I show this in my video here: 01:51
2) How to Playback the Loop
To get into Overdub mode, press on the record button again. We’ll talk about this in more detail in a second. I showed this in my video at 02:37.
3) How to Clear A Loop with the MXR Clone Looper
Recording and clearing loops is fairly similar to how it’s done on the RC-5 from BOSS, however, I would say it’s just slightly more streamlined and faster than the RC-5.
I also talk about how to silent delete here: 04:01.
4) How to Use The Overdub Feature in the Clone Looper Pedal
The BOSS RC-5 has a similar feature, however, it uses an LED screen with bars on it to show you how long your loop is. It also counts the beats.
I should also mention that the Clone Looper can record as many overdubs as you’d like, which is an important feature that a lot of people will find attractive.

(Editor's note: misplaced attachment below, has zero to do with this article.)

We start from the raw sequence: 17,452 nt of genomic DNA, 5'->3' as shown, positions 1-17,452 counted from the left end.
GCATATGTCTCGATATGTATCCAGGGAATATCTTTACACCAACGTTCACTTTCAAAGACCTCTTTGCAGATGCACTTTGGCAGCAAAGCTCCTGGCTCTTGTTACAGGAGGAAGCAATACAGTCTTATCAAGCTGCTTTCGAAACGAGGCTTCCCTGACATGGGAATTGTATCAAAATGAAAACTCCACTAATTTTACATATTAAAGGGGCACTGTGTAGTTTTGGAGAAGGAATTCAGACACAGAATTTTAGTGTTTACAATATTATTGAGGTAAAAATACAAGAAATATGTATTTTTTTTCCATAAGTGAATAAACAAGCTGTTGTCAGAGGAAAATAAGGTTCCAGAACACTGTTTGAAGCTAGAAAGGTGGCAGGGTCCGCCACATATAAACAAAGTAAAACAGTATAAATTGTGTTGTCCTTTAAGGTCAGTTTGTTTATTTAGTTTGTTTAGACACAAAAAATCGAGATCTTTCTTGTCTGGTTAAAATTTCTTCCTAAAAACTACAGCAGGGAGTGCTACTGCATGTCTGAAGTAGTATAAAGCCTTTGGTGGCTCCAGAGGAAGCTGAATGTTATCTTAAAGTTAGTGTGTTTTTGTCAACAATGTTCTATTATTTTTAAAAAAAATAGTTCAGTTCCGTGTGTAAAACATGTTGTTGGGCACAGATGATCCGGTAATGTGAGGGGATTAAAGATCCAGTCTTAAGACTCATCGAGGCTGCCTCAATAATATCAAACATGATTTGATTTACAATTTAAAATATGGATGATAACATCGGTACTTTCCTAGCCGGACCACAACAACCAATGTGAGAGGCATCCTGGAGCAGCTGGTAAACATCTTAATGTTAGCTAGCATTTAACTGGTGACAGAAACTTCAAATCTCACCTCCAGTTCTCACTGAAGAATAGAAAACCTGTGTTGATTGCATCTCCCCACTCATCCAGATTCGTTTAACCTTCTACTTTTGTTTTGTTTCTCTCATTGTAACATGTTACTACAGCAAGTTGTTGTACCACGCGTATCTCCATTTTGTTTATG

In other words, you can use this to record as many parts as you want (and even different instruments).
5) How to Delete A Dub and the Dub Only
You do this, as opposed to holding the REC/DUB button to clear the entire loop 03:23.
6) How to Return A Deleted Dub with the Clone Looper
You can do this repeatedly if you’d like. However, you CAN’T go back into the Looper and find loops that you deleted previously. Only the last one 03:40.
7) How to Use the Reverse Feature on the Clone Looper
To undo reverse, hold the volume knob for 2 seconds again as shown here 07:34.
8) How to Use the Half-Speed Function on the Clone Looper
To undo half-speed, press the volume button again 08:07.
9) How to Use the Double Speed Feature on the Clone Looper
To undo double speed, press the volume knob again twice in a row 08:31.
10) How to Clear the Loop Quietly (Without Playback)